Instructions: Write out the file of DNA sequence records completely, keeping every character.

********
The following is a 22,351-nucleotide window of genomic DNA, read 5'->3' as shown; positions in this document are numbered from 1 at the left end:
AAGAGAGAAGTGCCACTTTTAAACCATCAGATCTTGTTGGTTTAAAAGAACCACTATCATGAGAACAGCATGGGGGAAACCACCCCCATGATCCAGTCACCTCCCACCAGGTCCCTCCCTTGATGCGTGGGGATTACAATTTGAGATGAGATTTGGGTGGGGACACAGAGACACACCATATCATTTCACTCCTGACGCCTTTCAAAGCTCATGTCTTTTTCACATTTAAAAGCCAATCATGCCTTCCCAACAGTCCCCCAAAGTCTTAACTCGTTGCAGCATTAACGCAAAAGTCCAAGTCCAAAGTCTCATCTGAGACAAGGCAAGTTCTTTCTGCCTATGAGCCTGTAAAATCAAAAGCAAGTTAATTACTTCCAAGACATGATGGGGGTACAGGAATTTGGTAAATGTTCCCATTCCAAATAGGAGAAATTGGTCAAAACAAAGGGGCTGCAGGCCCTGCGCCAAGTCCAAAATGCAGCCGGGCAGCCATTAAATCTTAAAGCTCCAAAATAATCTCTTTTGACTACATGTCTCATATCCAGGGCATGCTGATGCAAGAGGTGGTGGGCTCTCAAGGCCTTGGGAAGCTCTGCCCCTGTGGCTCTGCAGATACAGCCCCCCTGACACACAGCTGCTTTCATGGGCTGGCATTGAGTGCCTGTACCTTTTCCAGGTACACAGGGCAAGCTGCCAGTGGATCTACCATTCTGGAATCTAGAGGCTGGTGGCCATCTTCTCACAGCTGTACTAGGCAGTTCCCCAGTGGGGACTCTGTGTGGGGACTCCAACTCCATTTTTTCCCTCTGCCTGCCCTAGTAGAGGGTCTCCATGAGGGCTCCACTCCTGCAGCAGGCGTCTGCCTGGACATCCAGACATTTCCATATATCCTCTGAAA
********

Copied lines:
The following is a 22,351-nucleotide window of genomic DNA, read 5'->3' as shown; positions in this document are numbered from 1 at the left end:
AAGAGAGAAGTGCCACTTTTAAACCATCAGATCTTGTTGGTTTAAAAGAACCACTATCATGAGAACAGCATGGGGGAAACCACCCCCATGATCCAGTCACCTCCCACCAGGTCCCTCCCTTGATGCGTGGGGATTACAATTTGAGATGAGATTTGGGTGGGGACACAGAGACACACCATATCATTTCACTCCTGACGCCTTTCAAAGCTCATGTCTTTTTCACATTTAAAAGCCAATCATGCCTTCCCAACAGTCCCCCAAAGTCTTAACTCGTTGCAGCATTAACGCAAAAGTCCAAGTCCAAAGTCTCATCTGAGACAAGGCAAGTTCTTTCTGCCTATGAGCCTGTAAAATCAAAAGCAAGTTAATTACTTCCAAGACATGATGGGGGTACAGGAATTTGGTAAATGTTCCCATTCCAAATAGGAGAAATTGGTCAAAACAAAGGGGCTGCAGGCCCTGCGCCAAGTCCAAAATGCAGCCGGGCAGCCATTAAATCTTAAAGCTCCAAAATAATCTCTTTTGACTACATGTCTCATATCCAGGGCATGCTGATGCAAGAGGTGGTGGGCTCTCAAGGCCTTGGGAAGCTCTGCCCCTGTGGCTCTGCAGATACAGCCCCCCTGACACACAGCTGCTTTCATGGGCTGGCATTGAGTGCCTGTACCTTTTCCAGGTACACAGGGCAAGCTGCCAGTGGATCTACCATTCTGGAATCTAGAGGCTGGTGGCCATCTTCTCACAGCTGTACTAGGCAGTTCCCCAGTGGGGACTCTGTGTGGGGACTCCAACTCCATTTTTTCCCTCTGCCTGCCCTAGTAGAGGGTCTCCATGAGGGCTCCACTCCTGCAGCAGGCGTCTGCCTGGACATCCAGACATTTCCATATATCCTCTGAAA